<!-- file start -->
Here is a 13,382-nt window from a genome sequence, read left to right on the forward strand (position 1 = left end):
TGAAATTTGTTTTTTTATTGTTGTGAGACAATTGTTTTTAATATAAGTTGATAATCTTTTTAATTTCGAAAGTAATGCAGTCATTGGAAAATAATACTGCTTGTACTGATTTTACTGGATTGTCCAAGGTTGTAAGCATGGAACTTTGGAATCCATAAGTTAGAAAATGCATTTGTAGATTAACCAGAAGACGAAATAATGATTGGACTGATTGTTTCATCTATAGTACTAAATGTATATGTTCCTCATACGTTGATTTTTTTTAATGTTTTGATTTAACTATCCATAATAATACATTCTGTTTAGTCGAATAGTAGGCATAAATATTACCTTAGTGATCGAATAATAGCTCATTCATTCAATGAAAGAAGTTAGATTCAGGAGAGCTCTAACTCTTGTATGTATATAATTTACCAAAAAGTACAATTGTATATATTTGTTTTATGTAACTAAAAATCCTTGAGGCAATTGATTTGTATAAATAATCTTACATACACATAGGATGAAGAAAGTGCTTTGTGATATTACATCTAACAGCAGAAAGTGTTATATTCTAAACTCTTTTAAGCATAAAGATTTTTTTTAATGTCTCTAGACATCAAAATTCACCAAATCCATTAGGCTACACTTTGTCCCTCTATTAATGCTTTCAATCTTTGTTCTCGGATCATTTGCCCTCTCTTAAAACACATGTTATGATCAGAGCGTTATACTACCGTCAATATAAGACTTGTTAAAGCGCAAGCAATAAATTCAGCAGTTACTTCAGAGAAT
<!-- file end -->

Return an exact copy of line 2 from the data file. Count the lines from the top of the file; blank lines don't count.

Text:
TGAAATTTGTTTTTTTATTGTTGTGAGACAATTGTTTTTAATATAAGTTGATAATCTTTTTAATTTCGAAAGTAATGCAGTCATTGGAAAATAATACTGCTTGTACTGATTTTACTGGATTGTCCAAGGTTGTAAGCATGGAACTTTGGAATCCATAAGTTAGAAAATGCATTTGTAGATTAACCAGAAGACGAAATAATGATTGGACTGATTGTTTCATCTATAGTACTAAATGTATATGTTCCTCATACGTTGATTTTTTTTAATGTTTTGATTTAACTATCCATAATAATACATTCTGTTTAGTCGAATAGTAGGCATAAATATTACCTTAGTGATCGAATAATAGCTCATTCATTCAATGAAAGAAGTTAGATTCAGGAGAGCTCTAACTCTTGTATGTATATAATTTACCAAAAAGTACAATTGTATATATTTGTTTTATGTAACTAAAAATCCTTGAGGCAATTGATTTGTATAAATAATCTTACATACACATAGGATGAAGAAAGTGCTTTGTGATATTACATCTAACAGCAGAAAGTGTTATATTCTAAACTCTTTTAAGCATAAAGATTTTTTTTAATGTCTCTAGACATCAAAATTCACCAAATCCATTAGGCTACACTTTGTCCCTCTATTAATGCTTTCAATCTTTGTTCTCGGATCATTTGCCCTCTCTTAAAACACATGTTATGATCAGAGCGTTATACTACCGTCAATATAAGACTTGTTAAAGCGCAAGCAATAAATTCAGCAGTTACTTCAGAGAAT